Light Rail Presentation (this past Wednesday)

Long story short: if you’ve been keeping up with The Tide, almost nothing new was presented (we got some goodies like a cup, some outdated brochures (granted, the schedule was just updated so HRT didn’t have time to print new ones, so I’m letting that slide) and basic swag).

The new things presented: Testing will “begin in a few months” (this is Federal Railroad Administration rules: these trains have to be tested and ran for ages and a day before revenue service is allowed to start).

Now, as for why The Tide will never use existing rail tracks in the area (I’m not referring to the right-of-way, but actual tracks): HRT purchased 9 Siemens S70 Light Rail Vehicles, which is what the FRA considers “non-compliant”. Meaning that they are not allowed to share tracks with “compliant” heavy rail trains like freight and Amtrak trains. Some light rail lines like NJ Transit’s River LINE and SDMTS’s San Diego Trolley get around this by having freight only operate at night and light rail trains during the day (here’s how it works on the River LINE)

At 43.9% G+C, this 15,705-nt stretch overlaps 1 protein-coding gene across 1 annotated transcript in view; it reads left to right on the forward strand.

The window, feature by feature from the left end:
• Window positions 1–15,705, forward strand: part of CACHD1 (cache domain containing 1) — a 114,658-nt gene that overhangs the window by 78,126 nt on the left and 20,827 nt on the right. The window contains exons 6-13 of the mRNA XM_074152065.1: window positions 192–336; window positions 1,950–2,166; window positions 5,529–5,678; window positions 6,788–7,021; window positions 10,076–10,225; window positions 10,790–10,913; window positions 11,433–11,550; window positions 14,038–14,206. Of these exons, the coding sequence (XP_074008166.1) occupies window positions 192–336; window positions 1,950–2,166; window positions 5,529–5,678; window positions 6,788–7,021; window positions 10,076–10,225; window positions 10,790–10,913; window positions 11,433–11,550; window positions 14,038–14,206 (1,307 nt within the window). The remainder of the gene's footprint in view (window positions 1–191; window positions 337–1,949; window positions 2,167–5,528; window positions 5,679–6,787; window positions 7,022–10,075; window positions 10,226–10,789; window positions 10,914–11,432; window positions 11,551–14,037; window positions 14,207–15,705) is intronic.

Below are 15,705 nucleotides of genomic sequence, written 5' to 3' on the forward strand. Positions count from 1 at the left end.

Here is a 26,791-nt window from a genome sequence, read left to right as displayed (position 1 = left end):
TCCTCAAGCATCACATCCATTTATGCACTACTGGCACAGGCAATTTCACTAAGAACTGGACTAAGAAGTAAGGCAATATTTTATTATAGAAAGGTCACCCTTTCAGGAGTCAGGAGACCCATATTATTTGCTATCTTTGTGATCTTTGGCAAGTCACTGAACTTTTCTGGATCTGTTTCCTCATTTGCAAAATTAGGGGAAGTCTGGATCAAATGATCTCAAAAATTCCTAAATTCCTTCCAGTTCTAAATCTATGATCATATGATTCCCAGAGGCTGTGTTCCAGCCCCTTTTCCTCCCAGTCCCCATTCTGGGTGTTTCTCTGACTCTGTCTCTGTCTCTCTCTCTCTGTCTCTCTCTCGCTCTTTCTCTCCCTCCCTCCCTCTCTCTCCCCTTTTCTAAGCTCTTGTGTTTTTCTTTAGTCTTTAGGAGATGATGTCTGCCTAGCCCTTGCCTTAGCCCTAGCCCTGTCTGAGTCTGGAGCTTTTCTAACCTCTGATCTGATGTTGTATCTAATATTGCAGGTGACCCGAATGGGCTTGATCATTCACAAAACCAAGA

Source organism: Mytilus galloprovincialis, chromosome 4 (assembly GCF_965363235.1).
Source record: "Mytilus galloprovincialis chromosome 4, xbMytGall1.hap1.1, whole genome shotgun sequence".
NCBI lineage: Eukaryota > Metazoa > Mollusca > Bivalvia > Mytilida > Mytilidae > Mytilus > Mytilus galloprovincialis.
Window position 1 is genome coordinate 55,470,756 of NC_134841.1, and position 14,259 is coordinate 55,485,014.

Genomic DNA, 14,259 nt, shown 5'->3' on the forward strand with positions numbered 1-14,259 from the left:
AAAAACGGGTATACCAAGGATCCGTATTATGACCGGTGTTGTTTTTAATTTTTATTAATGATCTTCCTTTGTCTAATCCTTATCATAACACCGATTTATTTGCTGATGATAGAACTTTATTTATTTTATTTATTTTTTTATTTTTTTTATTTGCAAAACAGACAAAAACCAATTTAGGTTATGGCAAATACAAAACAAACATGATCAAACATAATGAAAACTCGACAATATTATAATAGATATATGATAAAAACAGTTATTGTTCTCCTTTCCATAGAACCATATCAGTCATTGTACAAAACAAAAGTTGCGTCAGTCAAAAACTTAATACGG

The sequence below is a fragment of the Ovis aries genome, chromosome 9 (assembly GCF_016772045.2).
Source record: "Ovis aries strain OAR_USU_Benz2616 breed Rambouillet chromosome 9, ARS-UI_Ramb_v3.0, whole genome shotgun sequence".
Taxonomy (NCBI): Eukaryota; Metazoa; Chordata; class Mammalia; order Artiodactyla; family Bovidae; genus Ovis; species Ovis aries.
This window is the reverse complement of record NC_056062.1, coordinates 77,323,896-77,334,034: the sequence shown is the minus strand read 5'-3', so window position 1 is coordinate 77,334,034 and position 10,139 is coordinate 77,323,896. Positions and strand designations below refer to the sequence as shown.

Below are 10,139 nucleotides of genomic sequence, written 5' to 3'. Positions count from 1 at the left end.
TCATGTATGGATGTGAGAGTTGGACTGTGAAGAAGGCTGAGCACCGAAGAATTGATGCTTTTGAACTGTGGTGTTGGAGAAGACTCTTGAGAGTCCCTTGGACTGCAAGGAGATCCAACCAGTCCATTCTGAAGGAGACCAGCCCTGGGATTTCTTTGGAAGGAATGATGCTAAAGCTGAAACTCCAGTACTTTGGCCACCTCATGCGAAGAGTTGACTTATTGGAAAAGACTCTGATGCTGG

The fun part: The Tide to 19th & Pacific is under study, Naval Exchange via ODU is up next, and Portsmouth wants Light Rail through the Midtown Tunnel. That is known. Also, the current rail line has always been billed as a Starter Line. It’s the start of something truly amazing.

Let me explain Starter Line: People talk about the Washington Metro Area Transit Authority (WMATA, commonly “Metro” or “D.C. Metro”) and specifically refer to how the Metrorail (again, commonly just referred to as “Metro” or “D.C. Metro”) take you anywhere in the city. Here’s the thing, and this is a direct quote from Wikipedia: “The system opened March 27, 1976, with 4.6miles (7kilometers) available on the Red Line with five stations from Rhode Island Avenue to Farragut North, all in the District of Columbia.” (source). This is even shorter than the 7 miles that The Tide will be (and Metro started with just 5 stations compared to The Tide’s 11). You have to start somewhere, and this is exactly what Norfolk is doing: Starting.

With that in mind: the biggest complaint I heard was “why doesn’t it go to…” (funny, the Base and ODU were the biggest requests, knowing full well that’s going to be the next study)

Advertisements

Comments are closed.